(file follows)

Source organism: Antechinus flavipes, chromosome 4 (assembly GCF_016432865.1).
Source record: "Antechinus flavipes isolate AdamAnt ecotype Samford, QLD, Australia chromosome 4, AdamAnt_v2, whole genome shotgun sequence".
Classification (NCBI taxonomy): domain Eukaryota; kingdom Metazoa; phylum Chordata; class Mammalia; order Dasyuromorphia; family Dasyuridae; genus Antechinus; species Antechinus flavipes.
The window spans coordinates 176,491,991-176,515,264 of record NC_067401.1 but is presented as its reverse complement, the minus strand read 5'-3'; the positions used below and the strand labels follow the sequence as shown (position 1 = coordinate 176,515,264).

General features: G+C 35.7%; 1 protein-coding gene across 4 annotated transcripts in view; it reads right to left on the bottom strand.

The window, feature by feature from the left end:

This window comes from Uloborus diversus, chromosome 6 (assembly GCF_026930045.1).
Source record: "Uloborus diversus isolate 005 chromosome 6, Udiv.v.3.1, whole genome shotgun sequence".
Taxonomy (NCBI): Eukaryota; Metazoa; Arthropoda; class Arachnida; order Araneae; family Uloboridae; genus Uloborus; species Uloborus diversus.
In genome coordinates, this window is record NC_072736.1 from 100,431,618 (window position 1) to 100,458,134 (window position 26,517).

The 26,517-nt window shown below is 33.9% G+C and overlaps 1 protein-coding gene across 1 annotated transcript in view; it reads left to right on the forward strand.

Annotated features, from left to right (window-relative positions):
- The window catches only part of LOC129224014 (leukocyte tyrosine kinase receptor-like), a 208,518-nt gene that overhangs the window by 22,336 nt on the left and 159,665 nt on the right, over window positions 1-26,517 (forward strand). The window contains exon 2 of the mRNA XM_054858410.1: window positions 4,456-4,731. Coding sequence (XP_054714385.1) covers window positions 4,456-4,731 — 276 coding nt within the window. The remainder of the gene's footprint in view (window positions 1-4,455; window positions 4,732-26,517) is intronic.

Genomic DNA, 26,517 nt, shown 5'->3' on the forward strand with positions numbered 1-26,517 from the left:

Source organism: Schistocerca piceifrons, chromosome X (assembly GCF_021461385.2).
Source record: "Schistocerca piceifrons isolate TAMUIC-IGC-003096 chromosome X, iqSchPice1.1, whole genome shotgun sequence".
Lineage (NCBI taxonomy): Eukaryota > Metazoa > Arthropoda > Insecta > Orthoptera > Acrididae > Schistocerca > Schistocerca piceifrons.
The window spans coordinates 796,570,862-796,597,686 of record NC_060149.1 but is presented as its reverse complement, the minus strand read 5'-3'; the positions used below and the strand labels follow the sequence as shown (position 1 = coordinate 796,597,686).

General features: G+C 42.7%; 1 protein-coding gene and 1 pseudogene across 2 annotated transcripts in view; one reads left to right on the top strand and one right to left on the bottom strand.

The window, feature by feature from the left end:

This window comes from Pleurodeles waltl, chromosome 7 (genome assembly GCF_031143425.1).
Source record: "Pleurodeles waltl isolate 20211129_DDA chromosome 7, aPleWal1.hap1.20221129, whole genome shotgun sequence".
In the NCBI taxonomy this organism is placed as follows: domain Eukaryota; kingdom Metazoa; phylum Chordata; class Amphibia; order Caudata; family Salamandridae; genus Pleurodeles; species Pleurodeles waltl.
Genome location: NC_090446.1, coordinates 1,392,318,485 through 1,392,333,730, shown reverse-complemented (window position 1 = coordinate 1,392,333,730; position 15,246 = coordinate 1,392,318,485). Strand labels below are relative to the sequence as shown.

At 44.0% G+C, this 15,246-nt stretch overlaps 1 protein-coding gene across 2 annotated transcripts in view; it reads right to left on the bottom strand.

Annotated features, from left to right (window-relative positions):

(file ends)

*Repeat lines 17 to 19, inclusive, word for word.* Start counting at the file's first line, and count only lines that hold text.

Lineage (NCBI taxonomy): Eukaryota > Metazoa > Arthropoda > Insecta > Orthoptera > Acrididae > Schistocerca > Schistocerca piceifrons.
The window spans coordinates 796,570,862-796,597,686 of record NC_060149.1 but is presented as its reverse complement, the minus strand read 5'-3'; the positions used below and the strand labels follow the sequence as shown (position 1 = coordinate 796,597,686).

General features: G+C 42.7%; 1 protein-coding gene and 1 pseudogene across 2 annotated transcripts in view; one reads left to right on the top strand and one right to left on the bottom strand.